Another thing I wrote for this lame psych class. The prompt this time: why is depression & its treatment so popular in American society?

For better or worse, America is a highly individualistic society. Self-reliance is generally considered to be a major virtue. Once an adult, an American is expected to provide for him or herself with minimal dependence on family or friends. In general, people who have not attained the expected level of independence are considered lazy or slothful. A failure to perform well in school or work is usually called a flaw of that person’s work ethic before anything else. In short, Americans tend to believe that most of a person’s successes and failures are up to that individual, and too much help will make them weaker and dependent. While these beliefs have probably helped maintain strong economic performance, they have encouraged behaviors and attitudes that leave Americans vulnerable to psychological instability.

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I wrote another thingadoodle for my abnormal psych class. The prompt was “How is the DSM IV a vital tool in the diagnosis and treatment of mental disorders? How is it an obstacle to the diagnosis and treatment of mental disorders?”.

In the Biblical story of the Tower of Babel, the Judeo-Christian god interferes with the attempts of mankind to build a temple that reached to the sky (now believed to be a Babylonian ziggurat) by inflicting a curse upon the men building the temple. The curse was that of individual language; by causing each man to speak and understand only his own language, they were no longer able to collaborate and finish the complex task of constructing the temple, and it was abandoned. This story speaks to a basic truth of mankind: collaboration requires that we have a shared understanding of one another. The DSM-IV is our current best attempt at achieving this shared understanding in the field of mental health.

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I wrote this for my abnormal psychology class, in response to the prompt “Identify a behavior that you engage in that others might classify as ‘abnormal’. Why is this behavior seen as different or unusual? How have you responded to the reactions of others?”. My choice of topic may at first seem glib, but I enjoyed writing it, and I like where I ended with it. I love being in school again. Nowhere else might I be asked to conjure up something of this nature.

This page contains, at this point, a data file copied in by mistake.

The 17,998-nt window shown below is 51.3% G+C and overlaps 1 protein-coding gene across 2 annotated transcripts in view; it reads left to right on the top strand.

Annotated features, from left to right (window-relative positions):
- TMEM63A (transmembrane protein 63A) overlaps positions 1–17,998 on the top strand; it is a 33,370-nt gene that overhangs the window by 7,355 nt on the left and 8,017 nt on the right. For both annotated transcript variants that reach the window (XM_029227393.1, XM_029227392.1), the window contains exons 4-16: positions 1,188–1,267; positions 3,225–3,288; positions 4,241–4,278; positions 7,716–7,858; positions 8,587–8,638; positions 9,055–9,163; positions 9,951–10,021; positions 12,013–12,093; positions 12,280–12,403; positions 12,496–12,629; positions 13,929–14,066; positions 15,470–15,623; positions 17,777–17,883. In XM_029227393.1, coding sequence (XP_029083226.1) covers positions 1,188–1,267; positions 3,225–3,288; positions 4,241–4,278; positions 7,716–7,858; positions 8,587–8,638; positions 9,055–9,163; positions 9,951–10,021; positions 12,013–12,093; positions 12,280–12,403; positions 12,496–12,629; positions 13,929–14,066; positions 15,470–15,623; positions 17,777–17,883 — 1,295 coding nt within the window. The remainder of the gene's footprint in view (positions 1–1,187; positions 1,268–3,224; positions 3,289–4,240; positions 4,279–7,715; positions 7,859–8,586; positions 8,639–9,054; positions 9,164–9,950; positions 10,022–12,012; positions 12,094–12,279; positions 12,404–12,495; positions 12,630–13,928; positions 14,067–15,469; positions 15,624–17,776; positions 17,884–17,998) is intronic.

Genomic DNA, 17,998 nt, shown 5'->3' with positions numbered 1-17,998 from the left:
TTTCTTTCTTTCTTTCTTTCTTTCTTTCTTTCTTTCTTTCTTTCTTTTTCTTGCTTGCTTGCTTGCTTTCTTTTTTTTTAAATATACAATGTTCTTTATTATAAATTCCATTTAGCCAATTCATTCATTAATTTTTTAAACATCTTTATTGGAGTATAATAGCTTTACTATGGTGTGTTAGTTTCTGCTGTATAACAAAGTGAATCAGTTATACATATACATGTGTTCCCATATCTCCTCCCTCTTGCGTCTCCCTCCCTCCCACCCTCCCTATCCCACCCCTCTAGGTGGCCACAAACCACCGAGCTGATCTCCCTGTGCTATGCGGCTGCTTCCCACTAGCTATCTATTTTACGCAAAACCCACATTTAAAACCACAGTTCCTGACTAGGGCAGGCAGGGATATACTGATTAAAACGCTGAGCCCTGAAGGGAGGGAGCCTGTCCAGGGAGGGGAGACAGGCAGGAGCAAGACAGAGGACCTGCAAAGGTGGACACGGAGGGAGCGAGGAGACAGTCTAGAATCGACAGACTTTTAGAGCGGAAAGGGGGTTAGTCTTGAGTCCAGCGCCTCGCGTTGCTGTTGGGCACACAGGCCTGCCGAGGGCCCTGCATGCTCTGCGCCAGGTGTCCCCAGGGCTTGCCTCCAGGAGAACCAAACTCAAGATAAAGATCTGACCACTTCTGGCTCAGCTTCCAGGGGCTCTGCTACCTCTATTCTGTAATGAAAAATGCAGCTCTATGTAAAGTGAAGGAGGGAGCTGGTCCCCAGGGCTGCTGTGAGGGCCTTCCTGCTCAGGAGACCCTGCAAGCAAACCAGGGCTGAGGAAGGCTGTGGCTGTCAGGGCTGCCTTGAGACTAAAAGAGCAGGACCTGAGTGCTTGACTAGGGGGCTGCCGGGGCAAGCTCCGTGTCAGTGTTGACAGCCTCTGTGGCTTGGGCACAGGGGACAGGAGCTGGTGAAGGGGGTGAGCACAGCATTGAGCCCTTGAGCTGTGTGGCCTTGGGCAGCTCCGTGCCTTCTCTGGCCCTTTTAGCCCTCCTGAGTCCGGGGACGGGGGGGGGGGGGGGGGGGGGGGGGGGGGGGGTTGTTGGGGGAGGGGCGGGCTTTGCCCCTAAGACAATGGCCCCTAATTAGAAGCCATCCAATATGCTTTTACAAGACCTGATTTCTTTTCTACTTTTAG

I work in an office where the median age is in the late 50’s to early 60’s. Being 22 years-old, a number of my habits and behaviors naturally come across as abnormal to my co-workers. Some of these are merely a feature of different tastes and interests, but those that seem to have the most significant impact upon my interaction with my co-workers seem closely related to the different kind of relationship I have with technology. I have been using computers in various shapes and sizes since I was three years-old, and I generally find it extremely easy to engage in multiple activities (of a specific nature) simultaneously or in rapid succession.

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Of late, I’ve had a certain experiment on my mind. It’s a well-known study that involves placing an electrode into a specific area of a rat’s brain, and putting the rat into a box with a lever that activates the electrode.

Rats will perform lever-pressing at rates of several thousand responses per hour for days in order to obtain direct electrical stimulation of the lateral hypothalamus. Multiple studies have demonstrated that rats will perform reinforced behaviors at the exclusion of all other behaviors. Experiments have shown rats to forgo food to the point of starvation in order to work for brain stimulation or intravenous cocaine when both food and stimulation are offered concurrently for a limited time each day. Rats will even cross electrified grids to press a lever, and they are willing to withstand higher levels of shock to obtain electrical stimulation than they are to accept for food (thanks Wikipedia)

Reading this, I immediately see myself pressing the levers that make the pretty pictures appear on my screen and sounds burst from my speakers. My relationship with technology has been highly isolating. For as long as I can remember, my pattern of behavior has often resembled strong addiction and compulsion. I’ve spent a great deal of time wondering what my life would be like in an age without computers, the internet, and the many video games I’ve devoted tens of thousands of hours to. These entities have also enriched my life in myriad ways, enabling me to acquire knowledge and hone skills that have become the foundation of my identity. If I have any claim to mastery over rhetoric or vocabulary, I owe that to technology (and my grandmother, for all those games of Boggle). But the internet is a poor teacher of self-mastery, and my lack of this has been my continued downfall.

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Early morning found me awake, so I decided it was time again to see how my old church was faring. As I hoped, the visit brought forth a slough of new perspectives on ancient paradigms. This time, my ponderings focused on the concept of “living by faith”, a phrase often employed in many religious contexts.